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<div>Originally Posted by <strong>kerfwango</strong> <a href="/forum/post/1788022"><img alt="View Post" class="inlineimg" src="/img/forum/go_quote.gif" style="border:0px solid;"></a></div>
<div style="font-style:italic;">Sounds like a recipe for uneven enforcement.</div>
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true.<br><br>
It's going to make cops more likely to pull over more expensive cars.<br><br><div style="margin:20px;margin-top:5px;">
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<div>Originally Posted by <strong>MnD</strong> <a href="/forum/post/1788066"><img alt="View Post" class="inlineimg" src="/img/forum/go_quote.gif" style="border:0px solid;"></a></div>
<div style="font-style:italic;">So how does the local Barney Fife down at the ticket-issuing authority determine "wealth"?<br>
The IRS doesn't even do that, with the exception of the estate tax calculation for deceased individuals with estates worth more than $3.5M.</div>
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They could base the fine on the value of the car on the day/mileage that it's pulled over.
 

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Vehicle value as a proxy for wealth has some problems......... <img alt="" class="inlineimg" src="http://www.kickrunners.com/forum/images/smilies/biggrin.gif" style="border:0px solid;" title="Very Happy"><br><br><br><i>Thomas J. Stanley and William D. Danko emphasized car choice in their book, “</i><a href="http://www.chicagotribune.com/business/yourmoney/chi-0612160245dec17,0,2224752.story?track=mostemailedlink" target="_blank"><span style="color:#0060C4;"><i>The Millionaire Next Door</i></span></a><i>” and as Gregory Karp wrote in the Chicago Tribune to commemorate its 10th anniversary of publication late last year.</i><br><br><i>He writes, “They don’t drive away wealth. The No. 1 make of car owned by millionaires in 1996 was Ford. Today, it’s Toyota, according to Stanley’s new study. Luxury brands do not top the list, and many millionaires, 37 percent in 1996, bought used cars. Stanley’s research shows high-priced cars seem to be wealth-repellant.”</i>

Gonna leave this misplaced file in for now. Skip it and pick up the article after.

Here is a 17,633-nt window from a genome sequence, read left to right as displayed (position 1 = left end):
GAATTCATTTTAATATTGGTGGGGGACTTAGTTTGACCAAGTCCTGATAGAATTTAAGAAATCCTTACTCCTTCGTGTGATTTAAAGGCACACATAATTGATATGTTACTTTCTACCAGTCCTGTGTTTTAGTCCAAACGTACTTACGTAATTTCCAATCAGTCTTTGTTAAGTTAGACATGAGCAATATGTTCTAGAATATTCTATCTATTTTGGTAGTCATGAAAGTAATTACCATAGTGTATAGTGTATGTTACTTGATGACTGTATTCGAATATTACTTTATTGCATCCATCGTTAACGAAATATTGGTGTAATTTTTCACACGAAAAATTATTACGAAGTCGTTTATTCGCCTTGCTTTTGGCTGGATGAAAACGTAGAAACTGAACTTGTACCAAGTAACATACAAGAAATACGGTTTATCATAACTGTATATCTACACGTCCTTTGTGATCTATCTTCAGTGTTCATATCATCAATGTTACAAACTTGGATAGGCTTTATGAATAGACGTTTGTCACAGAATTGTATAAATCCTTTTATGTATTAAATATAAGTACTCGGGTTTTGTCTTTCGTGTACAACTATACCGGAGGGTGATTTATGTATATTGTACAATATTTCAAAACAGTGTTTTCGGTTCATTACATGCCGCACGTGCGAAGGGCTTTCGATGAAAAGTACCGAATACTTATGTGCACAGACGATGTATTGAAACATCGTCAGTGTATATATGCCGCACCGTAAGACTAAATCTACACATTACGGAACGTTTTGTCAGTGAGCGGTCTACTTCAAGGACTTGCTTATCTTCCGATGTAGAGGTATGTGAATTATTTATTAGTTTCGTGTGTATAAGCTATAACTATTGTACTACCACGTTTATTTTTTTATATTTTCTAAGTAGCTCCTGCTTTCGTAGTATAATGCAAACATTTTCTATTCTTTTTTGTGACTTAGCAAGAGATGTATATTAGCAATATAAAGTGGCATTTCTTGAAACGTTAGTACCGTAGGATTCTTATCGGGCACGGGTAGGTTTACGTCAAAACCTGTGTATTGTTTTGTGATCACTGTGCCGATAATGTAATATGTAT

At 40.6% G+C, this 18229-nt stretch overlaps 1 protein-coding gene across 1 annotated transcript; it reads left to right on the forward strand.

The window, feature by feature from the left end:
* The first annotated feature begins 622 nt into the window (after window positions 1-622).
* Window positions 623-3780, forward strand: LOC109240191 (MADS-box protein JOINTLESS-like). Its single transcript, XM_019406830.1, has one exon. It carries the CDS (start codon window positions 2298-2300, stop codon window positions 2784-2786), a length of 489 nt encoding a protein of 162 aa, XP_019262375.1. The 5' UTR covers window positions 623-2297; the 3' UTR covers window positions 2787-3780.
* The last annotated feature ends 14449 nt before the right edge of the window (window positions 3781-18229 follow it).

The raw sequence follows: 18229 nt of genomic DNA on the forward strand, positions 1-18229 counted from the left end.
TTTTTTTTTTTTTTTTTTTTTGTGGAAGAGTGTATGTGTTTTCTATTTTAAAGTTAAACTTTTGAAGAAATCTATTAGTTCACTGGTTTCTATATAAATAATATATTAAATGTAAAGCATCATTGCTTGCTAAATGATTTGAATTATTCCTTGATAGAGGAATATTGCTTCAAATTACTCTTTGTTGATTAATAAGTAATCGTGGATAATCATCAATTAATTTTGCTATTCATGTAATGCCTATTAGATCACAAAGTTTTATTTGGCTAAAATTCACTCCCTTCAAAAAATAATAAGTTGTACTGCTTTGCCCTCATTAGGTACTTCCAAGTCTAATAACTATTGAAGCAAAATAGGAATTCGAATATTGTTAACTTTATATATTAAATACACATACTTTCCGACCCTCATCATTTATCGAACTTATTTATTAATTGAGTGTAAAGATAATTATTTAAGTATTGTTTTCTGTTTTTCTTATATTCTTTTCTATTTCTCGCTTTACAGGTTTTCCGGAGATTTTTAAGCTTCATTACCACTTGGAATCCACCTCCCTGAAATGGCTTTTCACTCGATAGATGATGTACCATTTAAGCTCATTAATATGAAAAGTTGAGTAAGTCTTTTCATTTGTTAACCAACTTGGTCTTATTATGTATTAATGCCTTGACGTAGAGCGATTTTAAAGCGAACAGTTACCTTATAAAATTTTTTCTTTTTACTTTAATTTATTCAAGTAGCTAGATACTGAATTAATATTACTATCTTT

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<div>Originally Posted by <strong>MnD</strong> <a href="/forum/post/1788331"><img alt="View Post" class="inlineimg" src="/img/forum/go_quote.gif" style="border:0px solid;"></a></div>
<div style="font-style:italic;">Vehicle value as a proxy for wealth has some problems......... <img alt="" class="inlineimg" src="http://www.kickrunners.com/forum/images/smilies/biggrin.gif" style="border:0px solid;" title="Very Happy"><br><br><br><i>Thomas J. Stanley and William D. Danko emphasized car choice in their book, “</i><a href="http://www.chicagotribune.com/business/yourmoney/chi-0612160245dec17,0,2224752.story?track=mostemailedlink" target="_blank"><span style="color:#0060C4;"><i>The Millionaire Next Door</i></span></a><i>” and as Gregory Karp wrote in the Chicago Tribune to commemorate its 10th anniversary of publication late last year.</i><br><br><i>He writes, “They don’t drive away wealth. The No. 1 make of car owned by millionaires in 1996 was Ford. Today, it’s Toyota, according to Stanley’s new study. Luxury brands do not top the list, and many millionaires, 37 percent in 1996, bought used cars. Stanley’s research shows high-priced cars seem to be wealth-repellant.”</i></div>